The great Jesuit teacher, Costello SJ

Fr Costello

The Rev Fr Emmet Patrick Costello SJ died peacefully in Sydney last month. After 71 years of religious life, Fr Costello finally decided he didn’t want to speak any more – and passed quietly away. Others, though, spoke about a remarkable priest.

Fr Frank Brennan SJ delivered this homily at his funeral Mass. 

In his 90th year, Emmet P. Costello was determined to be here to witness the events of 7 September 2013. He stayed amongst us for almost another 40 days and 40 nights. All is now accomplished. Now he is on that holy mountain where the Lord of hosts will prepare for all peoples a banquet of rich food. To the end, Emmet was a son of Ignatius, a man of the Church, and a counsellor to many. He loved the Jesuits, the Church, and the Australian polity, while always lamenting the state of each as only a true devotee and committed member could.

In the preface of the second edition of his book, Christ My Brother , he had written with his characteristic bravado and connection to persons in authority: "Some years ago Cardinal Martini, the brilliant Archbishop of Milan, said to me: 'This is 1996 but some in the Church are talking as though it was 1966, or worse as though it was 1866!"

Is the Church keeping abreast of the times? After Vatican II, Cardinal Suenens, Primate of Belgium a most powerful force of great vision at the Council, wrote: 'Suddenly we realised we were entering a new century every ten years.’

With Em, we were only one handshake or one conversation away from the great movers, shakers and events in the Church and the world.

Many of you gathered in this Church today have an intimate story about Emmet's friendship and pastoral solicitude for you and your children as you wrestled with the relevance of your personal faith and the teachings of the institutional church in your busy worldly lives.

Emmet may have taught you or your boys at school. He may have celebrated one of his 10 minute masses with you at home. He stood by you in the good times and in the bad. He gave wise counsel, if only by listening, on all manner of things from the spiritual to the intensely material. He assured you that though the state of Jesus Christ was divine, yet he did not cling to his equality with God but emptied himself ... and became as we are; and being as we all are, he was humbler yet; Jesus became a brother to us all, a friend of us all.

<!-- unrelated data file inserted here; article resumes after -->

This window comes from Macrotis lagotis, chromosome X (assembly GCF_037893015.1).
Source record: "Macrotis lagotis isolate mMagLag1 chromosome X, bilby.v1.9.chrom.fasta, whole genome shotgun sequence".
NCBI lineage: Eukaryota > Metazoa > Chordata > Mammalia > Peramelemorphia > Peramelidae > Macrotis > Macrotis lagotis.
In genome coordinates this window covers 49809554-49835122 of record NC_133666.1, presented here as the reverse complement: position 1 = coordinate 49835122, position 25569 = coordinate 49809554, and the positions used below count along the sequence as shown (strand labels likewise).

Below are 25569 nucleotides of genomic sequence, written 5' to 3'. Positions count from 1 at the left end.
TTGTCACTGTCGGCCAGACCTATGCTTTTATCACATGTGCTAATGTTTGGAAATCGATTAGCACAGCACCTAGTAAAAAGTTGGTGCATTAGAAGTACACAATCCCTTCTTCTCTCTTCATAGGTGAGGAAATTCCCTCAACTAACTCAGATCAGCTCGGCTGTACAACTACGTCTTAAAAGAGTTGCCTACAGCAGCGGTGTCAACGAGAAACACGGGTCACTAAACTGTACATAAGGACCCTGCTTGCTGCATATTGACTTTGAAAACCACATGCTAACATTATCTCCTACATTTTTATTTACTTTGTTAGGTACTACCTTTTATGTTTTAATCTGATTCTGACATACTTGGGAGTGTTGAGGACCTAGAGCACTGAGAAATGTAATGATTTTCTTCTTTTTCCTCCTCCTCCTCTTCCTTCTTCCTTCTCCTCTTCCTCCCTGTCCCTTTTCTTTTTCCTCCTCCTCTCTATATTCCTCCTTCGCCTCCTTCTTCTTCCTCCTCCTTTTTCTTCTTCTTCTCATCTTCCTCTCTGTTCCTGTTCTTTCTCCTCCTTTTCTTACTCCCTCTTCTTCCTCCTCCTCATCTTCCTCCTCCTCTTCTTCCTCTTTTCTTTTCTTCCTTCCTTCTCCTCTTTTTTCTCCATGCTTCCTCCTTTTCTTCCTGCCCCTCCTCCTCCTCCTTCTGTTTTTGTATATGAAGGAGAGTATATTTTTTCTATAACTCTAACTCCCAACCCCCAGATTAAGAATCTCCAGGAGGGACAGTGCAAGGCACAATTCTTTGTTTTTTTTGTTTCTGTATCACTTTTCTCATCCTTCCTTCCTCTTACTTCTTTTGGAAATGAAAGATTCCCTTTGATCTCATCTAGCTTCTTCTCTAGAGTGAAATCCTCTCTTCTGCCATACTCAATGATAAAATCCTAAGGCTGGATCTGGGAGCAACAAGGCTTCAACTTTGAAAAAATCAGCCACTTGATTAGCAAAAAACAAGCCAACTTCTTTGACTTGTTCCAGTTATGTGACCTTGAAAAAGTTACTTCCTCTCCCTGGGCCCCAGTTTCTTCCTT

Christ asked his disciples: 'Who do people say that I am?' Emmet wrote, it was Peter who made the stupendous act of faith: 'You are the Christ the Son of the Living God. ‘

Emmet never tired of insisting that Christ was divine as Son of God and human as our brother. In good times and in bad, in the midst of wealth and poverty, amongst the powerful and the downtrodden, Emmet always brought us back to 'this interpersonal relationship with Christ as brother and totally compassionate friend, fully and perfectly human, like us in everything, sin alone excepted'.

One of my abiding memories of Emmet is the recessional out of St Mary's Cathedral at the conclusion of this parish's sesquicentenary mass in 2006. I happened to be the concelebrant who processed out, next to Emmet who conducted himself like a vice regent with the walking stick and the affectionate wave to parishioners in every second pew.

Behind every smile was a story to which only he and the parishioner were privy — at least until we arrived in the sacristy whereupon I received an extensive pastoral debriefing on those in attendance. I forget what organ voluntary was playing but it should have been Elgar's Pomp and Circumstance.

Emmet nurtured our friendship and tended us spiritually, not just through his presence and preaching but also through his life time apostolate of reading and writing. On the eve of the great feasts many of you received the newssheet of succinct points for spiritual reflection. The author Costello mastered the art of summing up his message in punchy, unadorned points. Here is the opening paragraph of Christ My Brother:

The modern age, better educated than ever before, is questioning everything and the Church is subject to ever increasing scrutiny. The Church is divine and human, often very human in its lack of vision and limitations. It always has been and always will be — but we must see beyond the human defects to the centrality of Christ who is all perfect…

Full homily:

Obituary on the Sydney Archdiocesan website:

The Prime Minister remembers:

Obituary in The Age:

Obituary in The Catholic Weekly:

Fr Costello on life’s challenges:

Fr Costello, Eyes on Christ:

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